How to Make Long-Term Plans in a Crisis

Mona Eshaiker was two years into a high-profile job when she realized something wasn’t working. It was 2020, and Eshaiker, a Licensed Marriage and Family Therapist, was working at a digital mental health startup. Her work days were gruelling, and as one of the only queer people and people of color in the room, she…

How Trauma Changes Our Relationships

If you grew up experiencing violence or repression — whether in the home, from the state, or due to poverty — you may have experienced the culture shock of being around people who had more privileged experiences. Similarly, if you’ve had a traumatic experience of some kind as an adult — sexual assault, armed conflict,…

Feast on This Guide to Modern Māori Cooking

NOT MANY COOKBOOKS KICK OFF with the creation of the universe. Yet that’s where Monique Fiso begins Hiakai, a groundbreaking new book on Māori cuisine. First, there was nothing. Then, in the nothing, there were two lovers, Ranginui and Papatūānuku. Ranginui and Papatūānuku held each other so close that their children were trapped between them. Craving light and…

The Museum Treating Home Cooking as Fine Art

LIKE MOST THINGS THIS YEAR, the National Museum of Women in the Arts’ Reclamation exhibition did not go as initially planned. Curator and director of public programs Melani N. Douglass wanted to treat kitchen labor—the often-invisible daily work that disproportionately falls on women and feminine people—as high art. She envisioned an exhibition centered around kitchen-like spaces physically installed at…

Wellness in a World On Fire: Therapy Tackles Climate Change

he boy spoke of a crocodile. It was the size of a continent, crawling all over the earth. “It had to keep eating and eating. It would never stop, but would never have eaten enough,” he said. “And you could smell its dying flesh as it still ate.” The 10-year-old was speaking to Caroline Hickman,…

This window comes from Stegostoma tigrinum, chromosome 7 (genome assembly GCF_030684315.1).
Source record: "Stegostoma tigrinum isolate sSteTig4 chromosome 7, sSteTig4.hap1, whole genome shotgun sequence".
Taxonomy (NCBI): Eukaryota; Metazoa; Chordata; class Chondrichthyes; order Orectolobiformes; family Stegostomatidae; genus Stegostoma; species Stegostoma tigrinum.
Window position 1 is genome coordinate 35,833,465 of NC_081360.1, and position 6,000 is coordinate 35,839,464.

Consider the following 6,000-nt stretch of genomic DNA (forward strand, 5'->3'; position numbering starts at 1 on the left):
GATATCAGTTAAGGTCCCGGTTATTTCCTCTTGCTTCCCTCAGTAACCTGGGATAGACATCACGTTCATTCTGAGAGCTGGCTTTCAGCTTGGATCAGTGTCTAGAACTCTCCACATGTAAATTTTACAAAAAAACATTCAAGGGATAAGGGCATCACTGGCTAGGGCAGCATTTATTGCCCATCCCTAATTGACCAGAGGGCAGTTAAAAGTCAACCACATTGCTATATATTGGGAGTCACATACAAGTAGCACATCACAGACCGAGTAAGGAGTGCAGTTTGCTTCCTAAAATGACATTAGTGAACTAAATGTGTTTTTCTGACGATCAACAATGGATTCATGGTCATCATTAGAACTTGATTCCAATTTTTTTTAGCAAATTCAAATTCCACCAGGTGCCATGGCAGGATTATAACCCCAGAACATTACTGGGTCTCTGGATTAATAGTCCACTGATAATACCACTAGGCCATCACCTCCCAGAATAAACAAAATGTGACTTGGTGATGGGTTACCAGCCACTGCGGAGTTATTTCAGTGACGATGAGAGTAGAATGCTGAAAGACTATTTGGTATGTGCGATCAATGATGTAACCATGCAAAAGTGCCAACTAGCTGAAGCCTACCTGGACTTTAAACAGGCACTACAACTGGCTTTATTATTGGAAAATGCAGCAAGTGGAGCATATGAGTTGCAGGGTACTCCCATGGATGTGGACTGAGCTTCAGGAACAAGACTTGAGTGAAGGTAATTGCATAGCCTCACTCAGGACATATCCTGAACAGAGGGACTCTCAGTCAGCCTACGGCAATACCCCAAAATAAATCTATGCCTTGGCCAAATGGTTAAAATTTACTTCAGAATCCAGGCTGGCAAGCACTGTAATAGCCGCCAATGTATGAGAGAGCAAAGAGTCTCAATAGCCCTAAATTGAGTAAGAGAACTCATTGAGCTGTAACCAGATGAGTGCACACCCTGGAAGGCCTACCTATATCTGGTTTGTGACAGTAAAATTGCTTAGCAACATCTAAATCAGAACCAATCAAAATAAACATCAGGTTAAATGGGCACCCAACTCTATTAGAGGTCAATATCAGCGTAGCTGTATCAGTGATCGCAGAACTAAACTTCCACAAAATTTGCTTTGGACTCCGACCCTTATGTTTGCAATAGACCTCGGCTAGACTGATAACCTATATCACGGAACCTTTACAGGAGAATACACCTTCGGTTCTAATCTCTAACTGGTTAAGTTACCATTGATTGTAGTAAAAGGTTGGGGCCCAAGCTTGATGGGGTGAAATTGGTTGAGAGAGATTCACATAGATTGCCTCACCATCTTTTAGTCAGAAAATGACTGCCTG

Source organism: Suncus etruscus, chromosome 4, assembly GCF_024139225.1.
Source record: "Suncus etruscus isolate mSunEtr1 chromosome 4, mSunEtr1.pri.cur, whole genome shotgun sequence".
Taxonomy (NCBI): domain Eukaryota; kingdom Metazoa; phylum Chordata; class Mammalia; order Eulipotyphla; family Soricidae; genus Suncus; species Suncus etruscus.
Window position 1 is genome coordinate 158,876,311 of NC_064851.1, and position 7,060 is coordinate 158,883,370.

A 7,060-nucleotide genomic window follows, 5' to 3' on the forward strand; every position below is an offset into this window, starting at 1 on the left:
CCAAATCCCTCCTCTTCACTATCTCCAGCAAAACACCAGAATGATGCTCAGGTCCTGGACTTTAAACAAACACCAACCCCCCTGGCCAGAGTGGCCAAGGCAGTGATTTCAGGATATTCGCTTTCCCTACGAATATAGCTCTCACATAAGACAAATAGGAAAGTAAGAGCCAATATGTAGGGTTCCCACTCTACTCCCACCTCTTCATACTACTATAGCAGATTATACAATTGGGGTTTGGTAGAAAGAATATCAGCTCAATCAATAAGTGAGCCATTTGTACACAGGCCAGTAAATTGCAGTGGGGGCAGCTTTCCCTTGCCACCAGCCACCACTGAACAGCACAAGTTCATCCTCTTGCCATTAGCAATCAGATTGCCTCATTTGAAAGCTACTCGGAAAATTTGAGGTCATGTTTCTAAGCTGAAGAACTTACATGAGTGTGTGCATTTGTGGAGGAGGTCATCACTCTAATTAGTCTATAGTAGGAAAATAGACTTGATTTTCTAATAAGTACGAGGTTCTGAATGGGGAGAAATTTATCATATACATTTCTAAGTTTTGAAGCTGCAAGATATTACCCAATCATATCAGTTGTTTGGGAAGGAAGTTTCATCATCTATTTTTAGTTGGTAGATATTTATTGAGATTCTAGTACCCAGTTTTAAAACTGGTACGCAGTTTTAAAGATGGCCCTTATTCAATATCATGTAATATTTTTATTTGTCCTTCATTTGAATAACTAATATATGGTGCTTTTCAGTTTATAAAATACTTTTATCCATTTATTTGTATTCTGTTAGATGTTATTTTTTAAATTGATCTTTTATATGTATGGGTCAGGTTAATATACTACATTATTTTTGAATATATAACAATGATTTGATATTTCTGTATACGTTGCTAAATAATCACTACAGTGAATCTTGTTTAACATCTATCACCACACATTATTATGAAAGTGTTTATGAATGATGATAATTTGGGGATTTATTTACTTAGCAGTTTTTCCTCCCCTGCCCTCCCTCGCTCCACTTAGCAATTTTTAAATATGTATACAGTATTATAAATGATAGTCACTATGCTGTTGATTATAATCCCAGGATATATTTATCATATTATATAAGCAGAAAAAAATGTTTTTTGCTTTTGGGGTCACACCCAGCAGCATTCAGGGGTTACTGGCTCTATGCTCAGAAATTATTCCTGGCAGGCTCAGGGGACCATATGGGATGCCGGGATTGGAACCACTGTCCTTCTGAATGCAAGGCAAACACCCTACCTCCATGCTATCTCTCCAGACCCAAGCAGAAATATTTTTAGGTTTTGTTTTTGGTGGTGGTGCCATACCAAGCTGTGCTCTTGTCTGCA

What Is “Skin Hunger”?

Kory Floyd has never been more popular. A professor of communication at the University of Arizona, Floyd researches affection and loneliness. Since the pandemic began, friends and journalists have been asking him: Why are we so hungry for touch? “I’m hearing a lot from people that this has been one of the biggest surprises about the pandemic:…

The Chef Recreating 18th-Century Recipes From a Thrift-Shop Find

LUCINDA GANDERTON HAD THE BOOK hidden in the bottom of her shopping trolley. Around two years ago, she had taken a trip from London to Brighton, England, to visit Paul Couchman, a food historian and chef whom she met on Instagram. Ganderton, a textile artist whose family had once owned an antiques auction house, and Couchman,…

How Resilient People Found Hope in 2020 — And How You Can, Too

Social justice activism made me believe, again, in God. It wasn’t necessarily the God of my childhood church, or the God of my grandmother — though this renewed belief comes with a greater affection for her Italian-American, Roman Catholic rosaries and prayer cards. Instead, it was the simple fact that, as I found myself returning…

The Italian Immigrants Who Grew Fig Trees in Unlikely Places

THEY BROUGHT THEM IN SUITCASES and in trunks, tucked into the corners of boats and, later, on airplanes. Seeds that became rapini, cardoons, artichokes, cucuzza squash. Cuttings from knobby grape vines that flourished into backyard arbors. And, above all, bits of stick that grew into fig trees. Starting in the late 1800s, when Italian immigrants poured…

Comfort Sex: Why It’s Great And How to Do It

Sex with him was like swimming in the sea. When we were in bed together, the world stopped; we floated through each other’s bodies. In those moments, there was nothing but the safety of his skin. It was sexy as hell, but it was also deeper: the realization of my body’s desire to be nestled…